Once your plant is established, start parenting it the way you do the mature Pilea mollis plant.


The Pilea mollis cannot be infected with pests and diseases if you properly take care of it. Be on the lookout for common problems so that you can control them as early as possible before it’s too late.

– Mealybugs

Mealybugs are tiny sap-sucking pests. They feast on the plant chlorophyll they draw using their mouthparts from the foliage. If you suspect mealybugs attack your plants, check for honeydew on the plant foliage. The Mollis leaves can also turn yellow and show some signs of wilting in the presence of mealybugs.

Isolate the affected Pilea mollis immediately and start treating it. you may use Neem oil or insecticidal soap to kill the pests. Neem oil would stop the growth of pests at all their stages of development.

– Spider mites

Spider mites are so tiny that you may need a microscope to easily identify them. The sap-sucking pests use their mouthparts to draw the plant juice. The spider mites are reddish-brown and they can cause spots and yellowing of leaves. Check for spider mites on the undersides of the leaves as they usually hide there.

Discard the severely damaged Mollis plant. Use 70 percent isopropyl alcohol solution or Neem oil also to effectively destroy the spider mites. Clean your plant and make sure the humidity is high to prevent your Mollis from being infected.

– Root Rot

The plant is susceptible to rotting. Be sure that you are using a well-draining potting mix when growing your Mollis pilea. Also, avoid overwatering so that your plant will not sit in drenched soil for too long. The pot should have draining holes so that your plant is not waterlogged.

The disease can cause stunted growth and if not treated in time, your Pilea can die.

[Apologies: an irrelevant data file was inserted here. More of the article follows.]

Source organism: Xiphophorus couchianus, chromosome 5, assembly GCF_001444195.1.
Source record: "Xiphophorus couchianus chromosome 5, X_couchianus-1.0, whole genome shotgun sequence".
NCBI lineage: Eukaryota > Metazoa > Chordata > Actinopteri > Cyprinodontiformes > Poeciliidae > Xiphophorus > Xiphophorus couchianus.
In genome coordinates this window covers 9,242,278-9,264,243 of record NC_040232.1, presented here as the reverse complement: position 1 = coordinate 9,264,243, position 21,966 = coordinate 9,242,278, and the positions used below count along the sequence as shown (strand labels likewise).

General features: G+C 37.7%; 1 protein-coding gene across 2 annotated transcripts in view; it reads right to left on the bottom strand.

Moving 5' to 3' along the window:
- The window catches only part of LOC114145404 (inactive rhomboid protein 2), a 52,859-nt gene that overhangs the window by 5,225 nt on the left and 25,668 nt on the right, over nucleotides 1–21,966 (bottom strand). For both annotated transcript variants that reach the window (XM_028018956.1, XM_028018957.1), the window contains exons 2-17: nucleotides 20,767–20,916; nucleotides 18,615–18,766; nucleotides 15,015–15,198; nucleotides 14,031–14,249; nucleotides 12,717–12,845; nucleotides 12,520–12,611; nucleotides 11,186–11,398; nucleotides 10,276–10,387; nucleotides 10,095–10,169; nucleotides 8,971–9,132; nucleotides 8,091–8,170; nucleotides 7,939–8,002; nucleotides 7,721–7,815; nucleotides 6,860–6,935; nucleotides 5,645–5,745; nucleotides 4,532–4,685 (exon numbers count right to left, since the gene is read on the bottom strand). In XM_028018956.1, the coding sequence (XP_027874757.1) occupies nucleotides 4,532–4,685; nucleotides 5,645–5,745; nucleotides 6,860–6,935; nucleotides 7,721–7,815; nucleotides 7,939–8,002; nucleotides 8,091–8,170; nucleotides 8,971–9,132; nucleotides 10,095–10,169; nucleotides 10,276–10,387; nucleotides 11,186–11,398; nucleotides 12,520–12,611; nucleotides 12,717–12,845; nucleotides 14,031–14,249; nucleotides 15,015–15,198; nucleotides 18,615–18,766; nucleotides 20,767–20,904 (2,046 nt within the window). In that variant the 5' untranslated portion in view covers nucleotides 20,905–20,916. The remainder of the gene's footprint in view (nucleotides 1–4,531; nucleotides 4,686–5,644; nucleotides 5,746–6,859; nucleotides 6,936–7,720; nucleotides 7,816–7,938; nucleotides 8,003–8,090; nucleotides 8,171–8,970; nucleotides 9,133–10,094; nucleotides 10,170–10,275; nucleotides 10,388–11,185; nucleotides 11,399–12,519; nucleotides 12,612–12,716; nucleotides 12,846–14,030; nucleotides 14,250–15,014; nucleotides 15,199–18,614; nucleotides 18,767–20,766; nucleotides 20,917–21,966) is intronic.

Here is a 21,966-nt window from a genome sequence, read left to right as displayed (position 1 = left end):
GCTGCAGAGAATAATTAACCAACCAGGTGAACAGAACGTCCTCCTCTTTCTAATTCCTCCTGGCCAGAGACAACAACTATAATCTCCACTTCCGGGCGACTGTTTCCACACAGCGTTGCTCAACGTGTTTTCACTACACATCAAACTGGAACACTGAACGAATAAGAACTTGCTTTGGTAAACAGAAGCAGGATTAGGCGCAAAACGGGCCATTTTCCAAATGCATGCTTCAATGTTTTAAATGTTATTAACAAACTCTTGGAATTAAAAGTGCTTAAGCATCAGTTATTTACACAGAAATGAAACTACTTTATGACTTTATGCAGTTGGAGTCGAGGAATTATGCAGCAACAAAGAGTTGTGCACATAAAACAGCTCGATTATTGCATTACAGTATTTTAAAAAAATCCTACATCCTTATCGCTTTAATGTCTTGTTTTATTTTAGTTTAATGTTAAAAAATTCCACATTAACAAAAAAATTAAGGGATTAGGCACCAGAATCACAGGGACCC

Trim the affected roots and treat the infection using fungicides. You should discard and destroy the severely damaged Mollis plant.

– Crisp Dropping Leaves

Underwatering can cause crisp dropping leaves. Do not forget to water your mollis moon in time. Follow the watering patterns for the Mollis to keep it hydrated.

– Leaf Spot

Yellow or brown spots are the common signs of leaf spot. Avoid overwatering and make sure you do not water over the surface of the plant leaves so that they are always dry. Place your plant on a well-ventilated spot so that if you mistakenly irrigate the Pilea mollis plant leaves, the water can quickly evaporate.

Trim the infected leaves and apply fungicides. Heavily infected plants should be destroyed as the fungicides cannot work effectively. You should keep the area around your plant clean by removing all the debris.

– Toxicity

Like the Pilea involucrata, the mollis is also non-toxic to pets and human beings. However, the plant leaves can cause vomiting or nausea if consumed in sufficient quantities. For your kids and pets to be completely safe, place the plant out of reach. You can also spray lemon juice on plant leaves to chase the pets away.


What pots are best for Pilea Mollis?

Terracotta pots with drainage holes are ideal for Pilea Mollis due to their breathability and water drainage capacity.

Why does my Pilea Mollis look sad?

Pilea Mollis may appear sad due to overwatering, insufficient light, or low humidity. Check these factors to improve its condition.

How do I know if my Pilea Mollis has root rot?

To detect root rot in Pilea Mollis, look for yellowing leaves, mushy roots, and a foul smell. Proper drainage and moderate watering can prevent it.


Pilea Mollis Moon ValleyYou now have all the empowering information at your fingertips. You are now ready to start parenting your Pilea. Below is just a recap of the main points.

  • The Pilea mollis grows well and throves in bright, indirect light.
  • The ideal temperature range is between 65 F and 75 F and the plant also prefers high humidity
  • Apply half-strength liquid fertilizer to your Mollis in spring and summer once or twice a month.
  • Propagate your Pilea mollis using cuttings in spring.
  • Check your plant for common pests and diseases like leaf spot, spider mites, and mealybugs.

It’s now time to put into practice what you learned from this article. Get yourself this less demanding plant today and start parenting it the right way while enjoying the beauty of your indoor garden!